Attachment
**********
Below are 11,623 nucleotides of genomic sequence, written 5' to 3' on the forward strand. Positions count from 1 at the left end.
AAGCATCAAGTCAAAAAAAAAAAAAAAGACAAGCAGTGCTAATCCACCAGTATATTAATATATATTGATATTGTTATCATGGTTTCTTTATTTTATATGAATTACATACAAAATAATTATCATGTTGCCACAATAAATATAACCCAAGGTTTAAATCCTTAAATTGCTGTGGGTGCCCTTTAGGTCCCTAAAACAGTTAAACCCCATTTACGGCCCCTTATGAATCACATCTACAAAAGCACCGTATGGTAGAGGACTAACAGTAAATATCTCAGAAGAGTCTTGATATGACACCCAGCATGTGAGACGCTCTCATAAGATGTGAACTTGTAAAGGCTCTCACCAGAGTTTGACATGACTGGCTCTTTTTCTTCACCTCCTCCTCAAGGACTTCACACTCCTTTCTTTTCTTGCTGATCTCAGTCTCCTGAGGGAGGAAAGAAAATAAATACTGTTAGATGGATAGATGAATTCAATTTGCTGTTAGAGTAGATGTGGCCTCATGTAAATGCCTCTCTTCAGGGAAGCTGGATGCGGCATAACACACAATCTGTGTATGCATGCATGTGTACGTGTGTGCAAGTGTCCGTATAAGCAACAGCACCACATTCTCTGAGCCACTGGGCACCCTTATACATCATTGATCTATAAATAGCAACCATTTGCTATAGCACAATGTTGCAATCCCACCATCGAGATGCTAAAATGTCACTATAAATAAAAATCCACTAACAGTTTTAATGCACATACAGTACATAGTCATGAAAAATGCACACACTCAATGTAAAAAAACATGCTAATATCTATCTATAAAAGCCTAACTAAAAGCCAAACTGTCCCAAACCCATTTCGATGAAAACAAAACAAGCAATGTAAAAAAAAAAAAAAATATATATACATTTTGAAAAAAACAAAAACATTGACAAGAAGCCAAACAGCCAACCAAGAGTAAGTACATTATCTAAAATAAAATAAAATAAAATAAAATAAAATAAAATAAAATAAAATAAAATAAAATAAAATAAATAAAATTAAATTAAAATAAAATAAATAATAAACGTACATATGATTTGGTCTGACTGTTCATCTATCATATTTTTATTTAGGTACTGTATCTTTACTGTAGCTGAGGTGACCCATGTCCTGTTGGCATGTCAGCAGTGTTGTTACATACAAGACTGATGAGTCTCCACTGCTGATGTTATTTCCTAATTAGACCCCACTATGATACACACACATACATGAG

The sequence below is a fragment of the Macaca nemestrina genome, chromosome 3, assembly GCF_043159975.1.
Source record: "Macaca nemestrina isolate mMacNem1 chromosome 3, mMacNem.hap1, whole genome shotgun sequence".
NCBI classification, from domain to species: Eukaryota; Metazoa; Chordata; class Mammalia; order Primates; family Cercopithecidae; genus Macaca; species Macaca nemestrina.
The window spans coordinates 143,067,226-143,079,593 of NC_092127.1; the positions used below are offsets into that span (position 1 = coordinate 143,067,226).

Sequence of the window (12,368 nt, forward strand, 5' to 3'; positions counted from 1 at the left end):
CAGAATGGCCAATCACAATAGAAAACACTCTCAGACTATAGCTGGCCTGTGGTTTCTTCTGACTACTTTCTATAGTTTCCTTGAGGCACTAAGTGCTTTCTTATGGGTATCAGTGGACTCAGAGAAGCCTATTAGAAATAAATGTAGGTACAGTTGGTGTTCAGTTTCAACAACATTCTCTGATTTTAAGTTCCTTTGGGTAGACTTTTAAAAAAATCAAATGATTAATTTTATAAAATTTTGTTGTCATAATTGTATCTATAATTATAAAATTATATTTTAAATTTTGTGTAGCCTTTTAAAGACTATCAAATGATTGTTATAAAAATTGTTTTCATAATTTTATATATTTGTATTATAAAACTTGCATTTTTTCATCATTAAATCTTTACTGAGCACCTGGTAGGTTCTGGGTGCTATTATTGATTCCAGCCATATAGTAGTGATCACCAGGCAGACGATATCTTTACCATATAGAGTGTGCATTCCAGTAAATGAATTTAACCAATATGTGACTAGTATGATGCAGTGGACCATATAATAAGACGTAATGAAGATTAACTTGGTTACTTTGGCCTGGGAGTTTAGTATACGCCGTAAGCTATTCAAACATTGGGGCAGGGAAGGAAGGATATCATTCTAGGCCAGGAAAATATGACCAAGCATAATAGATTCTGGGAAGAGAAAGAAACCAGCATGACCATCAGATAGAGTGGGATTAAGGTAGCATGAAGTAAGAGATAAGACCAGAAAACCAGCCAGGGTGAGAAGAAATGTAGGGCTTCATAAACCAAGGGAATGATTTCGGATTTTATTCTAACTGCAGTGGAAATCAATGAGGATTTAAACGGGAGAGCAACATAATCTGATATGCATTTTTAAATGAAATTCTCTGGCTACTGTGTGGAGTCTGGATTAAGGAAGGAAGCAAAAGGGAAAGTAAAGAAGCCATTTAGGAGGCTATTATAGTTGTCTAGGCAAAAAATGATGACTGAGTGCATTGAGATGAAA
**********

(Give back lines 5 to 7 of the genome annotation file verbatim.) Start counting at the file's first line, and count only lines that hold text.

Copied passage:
NCBI classification, from domain to species: Eukaryota; Metazoa; Chordata; class Mammalia; order Primates; family Cercopithecidae; genus Macaca; species Macaca nemestrina.
The window spans coordinates 143,067,226-143,079,593 of NC_092127.1; the positions used below are offsets into that span (position 1 = coordinate 143,067,226).

Sequence of the window (12,368 nt, forward strand, 5' to 3'; positions counted from 1 at the left end):